A pretty green tin contained organic loose green tea leaves from Organic Life which is great for tea lovers like myself. And a more indulgent treat was a bottle of sparkling prosecco from Scavy & Ray, that I'll be enjoying on one of my quiet evenings in.

 And of course there were also some naughtier, more indulgent snacks inside, including the sweet, crumbly Whirld Handmade Fudge and a pretty box of luxury Pearls from Artisan du Chocolat.
Because every healthy diet should always include a healthy balance of treats.

Overall, it was a nice selection of food items which I definitely found interesting and useful for every day consumption. 
It's a great concept for those looking for something different and interesting from your everyday shop, and even as gift ideas for friends or loved ones. 
Check out the BoroughBox website to find out more.

The Cheekster, signing out x

Wednesday, 24 February 2016


Most of you would already be familiar with Nordic Bakery and their delicious baked delights, especially their cinnamon buns.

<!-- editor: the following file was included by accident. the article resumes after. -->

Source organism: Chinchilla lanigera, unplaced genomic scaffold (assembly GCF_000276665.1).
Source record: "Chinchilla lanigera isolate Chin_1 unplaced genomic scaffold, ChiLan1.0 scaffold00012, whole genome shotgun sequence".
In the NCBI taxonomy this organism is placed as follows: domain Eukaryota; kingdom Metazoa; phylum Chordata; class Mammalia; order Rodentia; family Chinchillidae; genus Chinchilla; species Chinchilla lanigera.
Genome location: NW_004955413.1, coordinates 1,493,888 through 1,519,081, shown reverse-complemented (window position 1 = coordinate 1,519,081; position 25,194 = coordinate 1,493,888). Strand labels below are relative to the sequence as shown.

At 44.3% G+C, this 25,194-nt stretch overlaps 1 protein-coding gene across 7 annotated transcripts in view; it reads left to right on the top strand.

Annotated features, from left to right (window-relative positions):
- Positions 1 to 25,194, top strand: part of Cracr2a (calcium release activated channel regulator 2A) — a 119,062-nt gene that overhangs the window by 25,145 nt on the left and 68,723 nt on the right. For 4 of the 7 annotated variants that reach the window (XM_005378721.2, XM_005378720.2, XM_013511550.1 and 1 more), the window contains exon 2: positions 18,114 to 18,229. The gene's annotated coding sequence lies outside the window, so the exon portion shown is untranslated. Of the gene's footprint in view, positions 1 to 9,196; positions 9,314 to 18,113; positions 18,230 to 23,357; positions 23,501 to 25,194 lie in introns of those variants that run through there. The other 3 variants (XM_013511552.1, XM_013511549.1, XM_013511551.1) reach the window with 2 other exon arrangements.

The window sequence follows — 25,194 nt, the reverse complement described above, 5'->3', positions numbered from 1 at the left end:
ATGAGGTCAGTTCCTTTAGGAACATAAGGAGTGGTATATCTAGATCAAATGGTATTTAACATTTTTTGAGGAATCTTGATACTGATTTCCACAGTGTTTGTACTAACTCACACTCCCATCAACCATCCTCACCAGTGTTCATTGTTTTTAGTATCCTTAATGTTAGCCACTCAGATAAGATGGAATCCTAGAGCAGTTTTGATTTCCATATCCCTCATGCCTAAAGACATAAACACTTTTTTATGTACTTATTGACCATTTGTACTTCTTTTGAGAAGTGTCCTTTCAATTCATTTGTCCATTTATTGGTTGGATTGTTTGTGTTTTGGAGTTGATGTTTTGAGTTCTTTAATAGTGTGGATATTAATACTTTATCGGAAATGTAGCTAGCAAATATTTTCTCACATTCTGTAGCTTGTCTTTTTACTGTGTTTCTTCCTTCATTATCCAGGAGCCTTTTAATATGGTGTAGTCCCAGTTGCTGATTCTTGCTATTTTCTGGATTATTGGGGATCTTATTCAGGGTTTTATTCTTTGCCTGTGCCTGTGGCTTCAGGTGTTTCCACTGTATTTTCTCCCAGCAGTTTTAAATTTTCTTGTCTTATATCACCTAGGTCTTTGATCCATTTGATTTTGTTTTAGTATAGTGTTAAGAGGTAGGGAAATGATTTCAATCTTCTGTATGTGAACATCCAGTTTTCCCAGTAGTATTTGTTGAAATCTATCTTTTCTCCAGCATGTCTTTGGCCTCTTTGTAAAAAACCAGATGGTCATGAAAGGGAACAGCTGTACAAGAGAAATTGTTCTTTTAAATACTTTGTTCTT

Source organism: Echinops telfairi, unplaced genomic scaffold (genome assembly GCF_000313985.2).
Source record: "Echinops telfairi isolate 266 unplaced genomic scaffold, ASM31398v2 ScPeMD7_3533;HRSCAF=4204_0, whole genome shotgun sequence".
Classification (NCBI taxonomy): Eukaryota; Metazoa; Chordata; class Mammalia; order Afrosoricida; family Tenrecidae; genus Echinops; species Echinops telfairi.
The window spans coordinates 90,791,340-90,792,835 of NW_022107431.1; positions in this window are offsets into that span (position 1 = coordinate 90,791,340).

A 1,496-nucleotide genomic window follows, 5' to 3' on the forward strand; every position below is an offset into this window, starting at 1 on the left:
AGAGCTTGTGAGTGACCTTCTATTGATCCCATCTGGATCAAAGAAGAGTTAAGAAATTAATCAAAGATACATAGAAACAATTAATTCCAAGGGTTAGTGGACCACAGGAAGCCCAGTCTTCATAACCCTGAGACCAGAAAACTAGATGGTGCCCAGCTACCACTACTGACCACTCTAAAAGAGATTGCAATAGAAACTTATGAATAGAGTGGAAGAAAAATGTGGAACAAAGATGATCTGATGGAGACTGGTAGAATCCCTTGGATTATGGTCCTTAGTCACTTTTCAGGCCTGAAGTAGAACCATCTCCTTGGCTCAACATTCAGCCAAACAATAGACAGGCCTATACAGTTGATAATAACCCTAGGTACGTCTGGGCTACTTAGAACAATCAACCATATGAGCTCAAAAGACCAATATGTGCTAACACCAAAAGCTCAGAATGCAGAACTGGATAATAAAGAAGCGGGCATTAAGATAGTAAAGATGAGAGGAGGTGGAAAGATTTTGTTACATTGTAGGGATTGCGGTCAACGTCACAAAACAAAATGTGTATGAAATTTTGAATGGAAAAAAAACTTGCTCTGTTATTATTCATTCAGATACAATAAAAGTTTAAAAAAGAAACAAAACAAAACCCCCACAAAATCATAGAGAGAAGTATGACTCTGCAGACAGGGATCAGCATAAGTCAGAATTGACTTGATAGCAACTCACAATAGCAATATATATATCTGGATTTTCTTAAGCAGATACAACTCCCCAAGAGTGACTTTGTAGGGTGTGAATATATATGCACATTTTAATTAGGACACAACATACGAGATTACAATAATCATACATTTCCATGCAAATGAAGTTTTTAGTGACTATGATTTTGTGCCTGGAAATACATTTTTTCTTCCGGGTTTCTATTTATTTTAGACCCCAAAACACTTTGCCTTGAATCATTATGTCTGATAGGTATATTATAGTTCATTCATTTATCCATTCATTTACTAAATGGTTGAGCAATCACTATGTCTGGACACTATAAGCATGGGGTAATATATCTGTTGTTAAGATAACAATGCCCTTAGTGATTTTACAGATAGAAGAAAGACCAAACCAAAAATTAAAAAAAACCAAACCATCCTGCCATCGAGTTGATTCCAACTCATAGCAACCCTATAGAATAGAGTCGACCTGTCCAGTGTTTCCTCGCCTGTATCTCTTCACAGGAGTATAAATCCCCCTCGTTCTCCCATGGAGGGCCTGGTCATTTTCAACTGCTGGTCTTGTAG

Nordic Bakery recently collaborated with Dulwich Picture Gallery in conjunction with their exhibition of Norwegian artist Nikolai Astrup, where they also have a photography exhibition specially commissioned by the gallery showcasing Astrup's Norway at the Dorset Street store.

I had the opportunity to partake in the art breakfast to celebrate this collaboration, which started with a brief talk from some of the curators from Dulwich Picture Gallery, whilst we dived into the basket of fresh cinnamon buns and other tasty treats.

After the breakfast, we were whisked away in our own private minibus to Dulwich Picture Gallery - I have never quite ventured into this part of town, which was actually quite a quaint area.

Dulwich Picture Gallery is the world’s first purpose-built public art gallery: it was founded in 1811 when Sir Francis Bourgeois RA bequeathed his collection of old masters “for the inspection of the public”. The building was designed and built by the leading architect Sir John Soane (1753-1837) and allows visitors to experience exceptional art in an intimate welcoming setting.
They run a unique programme of innovative exhibitions that approaches art and artists from new and different angles; introducing new artists to the UK, or rediscovering forgotten famous artists.